Community involves sticking with the group through thick and thin. The Bible calls this faithfulness. It is only by sticking with the group through difficult times of unrest and conflict that we can practice the disciplines of ahimsa, kenostic gelassenheit, and reconciliation. In short, the peace we strive for isn't simply produced by leaving the group. That is the mindset of the gated community. To achieve peace in my life by "getting away." Communal peace is harder and more difficult. As we strive to create it in our community we are transformed by the process. We cannot experience this transformation if we simply walk away.

This is not to say that there are not times when an individual believer parts ways with the group. I'm not trying to lay down rules for practicing community. I'm just noting that solidarity and stability are critical aspects to practicing community.

So, here we are. With one more post to go we have this list:

Kenostic Gelassenheit

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2 thoughts on “Christian Practice, Part 6: Community”

  1. " I like to think of church as practice... a place where I can try out the actions of ahimsa, charity, hospitality, simplicity, kenostic gelassenheit, justice, and reconciliation... Thus, in community, we try out new modes of living. As we acquire this "new life" we slowly, as a group, become a "city set on a hill."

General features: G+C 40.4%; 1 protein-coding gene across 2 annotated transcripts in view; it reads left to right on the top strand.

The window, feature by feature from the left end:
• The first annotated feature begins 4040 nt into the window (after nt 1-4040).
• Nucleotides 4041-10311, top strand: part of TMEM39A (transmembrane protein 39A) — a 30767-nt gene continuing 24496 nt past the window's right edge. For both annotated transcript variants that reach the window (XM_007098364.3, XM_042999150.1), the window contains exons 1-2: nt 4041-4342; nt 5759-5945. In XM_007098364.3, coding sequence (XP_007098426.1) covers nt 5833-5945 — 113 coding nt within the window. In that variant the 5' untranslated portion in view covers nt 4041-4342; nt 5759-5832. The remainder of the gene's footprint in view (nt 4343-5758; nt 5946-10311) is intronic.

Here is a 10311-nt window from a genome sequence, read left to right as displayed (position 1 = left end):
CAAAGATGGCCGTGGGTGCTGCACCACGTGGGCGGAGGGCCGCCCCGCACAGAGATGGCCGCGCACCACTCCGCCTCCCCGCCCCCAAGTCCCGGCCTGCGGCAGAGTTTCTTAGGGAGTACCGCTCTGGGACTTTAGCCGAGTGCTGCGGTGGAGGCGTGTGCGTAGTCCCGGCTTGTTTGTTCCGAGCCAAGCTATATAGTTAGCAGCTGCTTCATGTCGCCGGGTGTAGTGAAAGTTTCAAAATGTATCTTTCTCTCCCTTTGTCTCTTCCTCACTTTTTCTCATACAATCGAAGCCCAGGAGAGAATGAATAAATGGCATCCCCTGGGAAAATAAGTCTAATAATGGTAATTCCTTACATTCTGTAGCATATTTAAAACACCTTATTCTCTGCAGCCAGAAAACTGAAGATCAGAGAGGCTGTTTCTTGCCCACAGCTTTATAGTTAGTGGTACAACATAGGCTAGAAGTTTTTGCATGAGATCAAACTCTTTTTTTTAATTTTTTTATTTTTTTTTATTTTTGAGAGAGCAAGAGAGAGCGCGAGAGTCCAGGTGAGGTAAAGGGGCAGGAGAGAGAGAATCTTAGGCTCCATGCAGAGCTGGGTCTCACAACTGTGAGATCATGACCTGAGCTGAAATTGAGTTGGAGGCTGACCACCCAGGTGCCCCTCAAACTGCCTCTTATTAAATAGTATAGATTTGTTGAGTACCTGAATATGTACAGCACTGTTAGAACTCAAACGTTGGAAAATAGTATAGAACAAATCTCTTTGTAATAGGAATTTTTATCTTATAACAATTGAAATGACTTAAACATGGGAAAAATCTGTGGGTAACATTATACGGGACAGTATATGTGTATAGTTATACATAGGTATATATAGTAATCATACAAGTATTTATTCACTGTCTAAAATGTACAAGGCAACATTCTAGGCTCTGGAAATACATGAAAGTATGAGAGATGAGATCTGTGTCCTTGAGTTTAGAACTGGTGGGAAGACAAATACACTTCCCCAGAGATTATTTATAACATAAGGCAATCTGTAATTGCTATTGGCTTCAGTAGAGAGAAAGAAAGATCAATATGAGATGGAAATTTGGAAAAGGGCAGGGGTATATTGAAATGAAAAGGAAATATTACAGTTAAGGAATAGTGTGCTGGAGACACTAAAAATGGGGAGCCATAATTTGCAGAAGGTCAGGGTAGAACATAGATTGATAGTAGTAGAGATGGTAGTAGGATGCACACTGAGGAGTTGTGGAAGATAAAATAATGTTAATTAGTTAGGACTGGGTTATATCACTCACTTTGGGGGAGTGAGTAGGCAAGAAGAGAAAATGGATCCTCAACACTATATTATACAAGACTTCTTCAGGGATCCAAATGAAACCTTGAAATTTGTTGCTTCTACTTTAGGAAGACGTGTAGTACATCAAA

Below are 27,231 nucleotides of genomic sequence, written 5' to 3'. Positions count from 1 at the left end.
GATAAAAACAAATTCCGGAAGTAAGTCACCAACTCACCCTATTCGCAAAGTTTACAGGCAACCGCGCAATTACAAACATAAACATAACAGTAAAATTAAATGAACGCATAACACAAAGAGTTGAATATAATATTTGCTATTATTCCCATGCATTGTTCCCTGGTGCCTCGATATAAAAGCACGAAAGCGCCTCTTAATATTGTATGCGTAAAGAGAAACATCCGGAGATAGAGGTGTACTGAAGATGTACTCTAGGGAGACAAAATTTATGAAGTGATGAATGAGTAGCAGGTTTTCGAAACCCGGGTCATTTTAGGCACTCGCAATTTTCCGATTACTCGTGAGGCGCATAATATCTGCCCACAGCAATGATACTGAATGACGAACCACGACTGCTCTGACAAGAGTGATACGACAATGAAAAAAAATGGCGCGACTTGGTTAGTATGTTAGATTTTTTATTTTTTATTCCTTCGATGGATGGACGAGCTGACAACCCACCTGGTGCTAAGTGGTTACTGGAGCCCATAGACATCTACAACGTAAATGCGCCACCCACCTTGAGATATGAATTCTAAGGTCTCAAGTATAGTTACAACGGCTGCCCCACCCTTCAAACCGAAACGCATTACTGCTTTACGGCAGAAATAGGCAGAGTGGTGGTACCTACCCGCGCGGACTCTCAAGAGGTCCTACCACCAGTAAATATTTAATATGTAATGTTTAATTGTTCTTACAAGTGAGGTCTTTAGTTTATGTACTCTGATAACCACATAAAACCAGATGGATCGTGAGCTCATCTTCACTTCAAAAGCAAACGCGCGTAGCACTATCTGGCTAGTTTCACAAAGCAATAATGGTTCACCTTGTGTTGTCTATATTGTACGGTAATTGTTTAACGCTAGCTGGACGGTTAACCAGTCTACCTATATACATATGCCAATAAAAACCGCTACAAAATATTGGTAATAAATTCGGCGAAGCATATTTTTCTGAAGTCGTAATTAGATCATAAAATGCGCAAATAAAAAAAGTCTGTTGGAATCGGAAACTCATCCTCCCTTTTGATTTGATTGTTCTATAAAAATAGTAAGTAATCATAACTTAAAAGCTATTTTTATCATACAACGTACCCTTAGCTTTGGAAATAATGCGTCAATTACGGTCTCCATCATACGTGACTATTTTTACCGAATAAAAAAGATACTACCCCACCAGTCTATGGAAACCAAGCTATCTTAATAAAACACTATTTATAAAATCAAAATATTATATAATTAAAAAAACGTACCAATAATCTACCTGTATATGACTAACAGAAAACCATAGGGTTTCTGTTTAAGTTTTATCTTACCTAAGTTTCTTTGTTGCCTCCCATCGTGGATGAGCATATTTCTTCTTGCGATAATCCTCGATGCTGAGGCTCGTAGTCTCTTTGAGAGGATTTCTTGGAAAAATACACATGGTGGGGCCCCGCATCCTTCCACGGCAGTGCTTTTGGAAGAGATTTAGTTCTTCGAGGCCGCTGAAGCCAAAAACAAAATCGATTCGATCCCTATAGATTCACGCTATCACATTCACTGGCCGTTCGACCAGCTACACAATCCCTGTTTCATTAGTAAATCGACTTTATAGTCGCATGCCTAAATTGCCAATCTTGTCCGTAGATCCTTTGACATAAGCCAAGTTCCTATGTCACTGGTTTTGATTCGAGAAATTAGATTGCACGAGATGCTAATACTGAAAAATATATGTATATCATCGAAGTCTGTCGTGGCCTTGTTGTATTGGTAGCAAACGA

In your very first post of this series you wondered whether 'Ahimsa' could be practised in groups e.g. as a nation. The question has stuck in my mind as I've read the other posts. When I was trying to think of examples of Gelassenheit (post 3) I realised that churches as a whole can practice Gelassenheit in the context of the neighbourhoods and wider society of which they are a part in a way that individuals cannot. The commitment to provide community activities and projects for children, the homeless, those needing debt advice etc etc at great emotional, financial and time expense can be an 'emptying out' of the church.

    I mention this in the context of the 'community' post, because apart from the final sentence quoted above I felt that there was a sense of individuals coming together to 'practice community' with an inward looking mentality - i.e. we practice these things on/alongside each other only within church. Perhaps what I'm saying is that maybe the 'community' should have been the first post, because so many of the other practices are meant to be practised corporately - 'as a body'.

    This does not just mean engaging in Christian practice where there is support, encouragement and examples of other Christians (although this is essential). To borrow a metaphor from CS Lewis, maybe individuals engaging separately in Christian practice is like a two dimensional drawing on paper. When people come together and practice Justice, Hospitality, Simplicity, Gelassenheit etc corporately in the context of the neighbourhood/society in which they live Christian practice has the potentional to be infinitely more complex, creative, powerful and fulfilling. It is fleshed out into a fully alive three dimensional figure.

  2. I found this while doing a blog search on community. I think it is very helpful. I would be interested to hear your thoughts on how size of the body either contributes to or detracts from the ability to foster community. A lot of the things you advocate here don't seem to fit well with a very large group of people.